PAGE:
One of the classics, and here in a classic form, a bottle that must be ten years or so old, with the famous name of Domecq across the top. I tried this one at the bar of Territorio Era (a top spot if you want to try bottle aged and other rare sherries).
As you can see, the colour has certainly evolved in that time. It is beautifully clear but has taken on a hue halfway between yellow and orange amber. On the nose it is nutty and baked applet but just a little bit flat – not a big aromatic profile. Then on the palate it is dry and saline and, again, almond and baked apple flavours, with a bitter finish.
Very interesting – although maybe short on exuberance.
This has been a fair time in the bottle and it shows, at least at the beginning, with a pretty flat nose and a lot of liquorice on the palate. Improves after a little air and loses those more jarring notes on the nose. Had a serious palate with good salinity – even heat – but still a little too liquorice heavy for my tastes.
Not really my bag but worth tasting – the bodega has quite a history or so I am told. One of the 105 (!!!!) generosos now available by the glass at Territorio Era.
One of the more interesting projects around is the Entusiastico manzanilla by Delgado Zuleta – which aside from being “bio” and all the rest is one of the only examples I can think of of a brand new solera. You have to say that the label has improved out of sight.
My impression was that the second saca seems to hold together a touch better than the first while maintaining a little bit of that softer-than-apple fruit on nose and palate. On the other hand, still a bit short of zing and real profile.
A work in progress, but a fascinating work in progress.
After a frankly demoralizing salad at my desk I have escaped my bonds for a quick refreshment in my local hostelry of choice and in the form of this sharp, racy version of a palo cortado by Faustino Gonzalez.
These guys label everything as en rama – which strikes me as odd for these older wines – but for whatever reason it does come across as a smidgen dull and cloudy to begin with. It is defined on the nose alright. Has a piercing, sawdust and tomatoey vinegar nose – really sharp. Then sharp again to start with on the palate, followed by dry, woody caramel flavours (notes of amontillado, as the back label says) and a bitter, zingy, mouthwatering finish.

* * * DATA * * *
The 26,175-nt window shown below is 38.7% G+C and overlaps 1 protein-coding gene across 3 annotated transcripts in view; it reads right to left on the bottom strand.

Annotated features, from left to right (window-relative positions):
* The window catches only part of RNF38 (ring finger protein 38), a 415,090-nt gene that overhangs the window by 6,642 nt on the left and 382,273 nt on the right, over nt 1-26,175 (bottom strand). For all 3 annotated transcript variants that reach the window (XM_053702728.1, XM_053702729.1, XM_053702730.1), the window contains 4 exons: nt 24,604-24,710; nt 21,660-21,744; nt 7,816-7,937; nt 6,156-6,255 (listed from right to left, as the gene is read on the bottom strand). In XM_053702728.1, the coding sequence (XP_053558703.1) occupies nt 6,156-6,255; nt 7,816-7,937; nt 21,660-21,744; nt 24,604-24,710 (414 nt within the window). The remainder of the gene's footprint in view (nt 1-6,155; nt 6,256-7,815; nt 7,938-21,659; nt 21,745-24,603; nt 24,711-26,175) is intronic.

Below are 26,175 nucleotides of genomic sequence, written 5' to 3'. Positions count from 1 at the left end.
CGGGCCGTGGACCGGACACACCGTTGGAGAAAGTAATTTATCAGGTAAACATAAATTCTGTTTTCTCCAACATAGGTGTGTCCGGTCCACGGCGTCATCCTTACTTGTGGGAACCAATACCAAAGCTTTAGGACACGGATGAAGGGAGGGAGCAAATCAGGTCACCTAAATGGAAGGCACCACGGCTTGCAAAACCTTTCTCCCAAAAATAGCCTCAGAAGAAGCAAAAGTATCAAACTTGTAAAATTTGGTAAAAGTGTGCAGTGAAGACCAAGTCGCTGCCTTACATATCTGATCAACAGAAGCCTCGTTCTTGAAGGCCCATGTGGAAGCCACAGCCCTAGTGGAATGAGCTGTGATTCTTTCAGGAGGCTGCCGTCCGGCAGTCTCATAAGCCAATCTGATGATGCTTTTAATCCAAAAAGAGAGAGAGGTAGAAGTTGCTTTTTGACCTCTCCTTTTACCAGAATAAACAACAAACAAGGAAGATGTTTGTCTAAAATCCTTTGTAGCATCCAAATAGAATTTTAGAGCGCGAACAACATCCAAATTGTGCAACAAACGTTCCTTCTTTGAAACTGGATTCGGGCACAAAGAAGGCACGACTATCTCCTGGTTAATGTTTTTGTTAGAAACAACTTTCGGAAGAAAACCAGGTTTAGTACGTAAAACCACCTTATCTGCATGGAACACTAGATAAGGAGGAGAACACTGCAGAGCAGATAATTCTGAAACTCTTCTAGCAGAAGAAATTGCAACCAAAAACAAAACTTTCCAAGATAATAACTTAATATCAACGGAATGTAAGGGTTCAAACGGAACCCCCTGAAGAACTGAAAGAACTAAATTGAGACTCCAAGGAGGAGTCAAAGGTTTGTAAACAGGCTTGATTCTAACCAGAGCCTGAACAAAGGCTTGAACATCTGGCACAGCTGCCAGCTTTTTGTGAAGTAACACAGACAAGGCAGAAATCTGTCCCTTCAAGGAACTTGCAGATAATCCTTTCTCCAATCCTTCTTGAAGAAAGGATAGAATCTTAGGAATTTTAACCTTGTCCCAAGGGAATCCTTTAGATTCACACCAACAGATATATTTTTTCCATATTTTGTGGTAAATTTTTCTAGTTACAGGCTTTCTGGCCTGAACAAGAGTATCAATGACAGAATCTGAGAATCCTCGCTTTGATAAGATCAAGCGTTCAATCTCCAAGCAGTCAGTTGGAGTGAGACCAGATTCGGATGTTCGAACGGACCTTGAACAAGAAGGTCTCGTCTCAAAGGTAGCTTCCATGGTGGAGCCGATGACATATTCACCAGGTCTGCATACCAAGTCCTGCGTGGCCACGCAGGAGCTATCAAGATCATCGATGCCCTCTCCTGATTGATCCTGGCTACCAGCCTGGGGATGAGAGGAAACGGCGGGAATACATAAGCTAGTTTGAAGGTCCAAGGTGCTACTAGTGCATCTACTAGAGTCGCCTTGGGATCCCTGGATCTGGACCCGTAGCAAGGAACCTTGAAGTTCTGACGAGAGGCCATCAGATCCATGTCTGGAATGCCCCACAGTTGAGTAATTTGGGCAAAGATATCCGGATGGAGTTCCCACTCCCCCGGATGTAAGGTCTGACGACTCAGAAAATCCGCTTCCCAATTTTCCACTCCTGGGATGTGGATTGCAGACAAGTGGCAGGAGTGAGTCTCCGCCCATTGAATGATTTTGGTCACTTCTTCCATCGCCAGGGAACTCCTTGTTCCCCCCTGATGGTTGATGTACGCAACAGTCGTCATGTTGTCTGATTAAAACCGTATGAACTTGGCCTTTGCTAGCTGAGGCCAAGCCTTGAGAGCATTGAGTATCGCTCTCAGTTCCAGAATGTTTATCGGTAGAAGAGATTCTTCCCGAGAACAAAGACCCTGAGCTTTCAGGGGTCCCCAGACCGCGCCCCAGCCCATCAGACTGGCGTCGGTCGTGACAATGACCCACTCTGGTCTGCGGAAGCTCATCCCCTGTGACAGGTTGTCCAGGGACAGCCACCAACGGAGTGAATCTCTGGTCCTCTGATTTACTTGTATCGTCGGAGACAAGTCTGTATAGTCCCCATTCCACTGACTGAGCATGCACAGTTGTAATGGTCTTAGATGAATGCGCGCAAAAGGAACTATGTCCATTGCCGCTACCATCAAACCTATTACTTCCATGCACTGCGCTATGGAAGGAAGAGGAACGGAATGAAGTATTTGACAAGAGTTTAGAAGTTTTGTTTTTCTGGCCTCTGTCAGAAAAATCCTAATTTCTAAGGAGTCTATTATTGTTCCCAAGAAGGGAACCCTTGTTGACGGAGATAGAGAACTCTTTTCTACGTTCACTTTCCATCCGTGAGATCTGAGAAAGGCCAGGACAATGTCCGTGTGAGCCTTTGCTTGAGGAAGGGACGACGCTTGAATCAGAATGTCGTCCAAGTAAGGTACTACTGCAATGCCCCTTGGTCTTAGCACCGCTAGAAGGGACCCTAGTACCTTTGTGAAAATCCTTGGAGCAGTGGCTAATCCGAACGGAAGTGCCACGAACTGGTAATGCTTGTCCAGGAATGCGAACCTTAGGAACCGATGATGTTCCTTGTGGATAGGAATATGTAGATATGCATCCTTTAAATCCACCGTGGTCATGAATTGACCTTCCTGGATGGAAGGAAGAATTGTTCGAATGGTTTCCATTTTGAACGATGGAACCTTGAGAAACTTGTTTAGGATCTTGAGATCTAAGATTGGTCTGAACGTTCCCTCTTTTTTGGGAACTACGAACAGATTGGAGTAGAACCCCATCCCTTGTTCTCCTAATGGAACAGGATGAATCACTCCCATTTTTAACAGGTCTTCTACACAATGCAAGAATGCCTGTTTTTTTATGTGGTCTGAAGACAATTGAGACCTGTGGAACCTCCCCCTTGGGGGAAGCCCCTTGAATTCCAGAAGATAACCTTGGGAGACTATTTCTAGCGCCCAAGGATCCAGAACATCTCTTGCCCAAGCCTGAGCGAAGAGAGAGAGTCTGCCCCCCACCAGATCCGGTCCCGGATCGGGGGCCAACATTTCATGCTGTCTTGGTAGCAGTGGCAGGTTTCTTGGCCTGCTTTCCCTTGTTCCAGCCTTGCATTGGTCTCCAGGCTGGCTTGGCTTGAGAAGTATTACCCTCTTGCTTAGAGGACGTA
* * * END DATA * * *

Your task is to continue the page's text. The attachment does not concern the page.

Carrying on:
Sizzling, acidic stuff but maybe lacks the depth of flavour to balance that sharpness.
One of the standards on offer at the bar of Territorio Era and an old school fino. As you can see it has the typical rich straw colour with a slight green tinge. On the nose it has a touch of green apple and then nutty and bakery aromas. On the tongue it is big in volume and again has a flash of green apple and then bitter, almost burnt almond yeastiness. A good no-nonsense refresher though.
A good friend of mine recently gave me a chunk of liquorice root – known here as “palulu” – because he maintained that it was important to my wine tasting education to understand this substance. We duly chopped the thing into kindling (using ever larger and sharper knives in defiance of all health and safety regulations and indeed common sense) and gave the splinters a good old suck and chew. The flavour was fascinating – a bitter, sappy aniseed – not to mention the sensation of chewing wood.
He was dead right about its importance in wine tasting terms. It is one of those flavours that you find deep in a lot of the wines from down South, and in particular, I find, in some of these pedro ximenez finos from Montilla Moriles.
This fino by Lagar Blanco – with which we kicked off an excellent lunch at La Malaje yesterday – is one that I have wanted to write about before. It is a seven year old fino that has developed nutty aromas and flavours but underneath there is just a hint of palulu bitterness, which I must admit I had found a little disconcerting in the past (before I embraced the chewing of the root itself). Punchy nose and a gentle, seawater salinity to it – not as sharp or sleek a profile as some and plenty of volume in the mouth, with a nutty character of raw almonds and that hint of rooty devilry.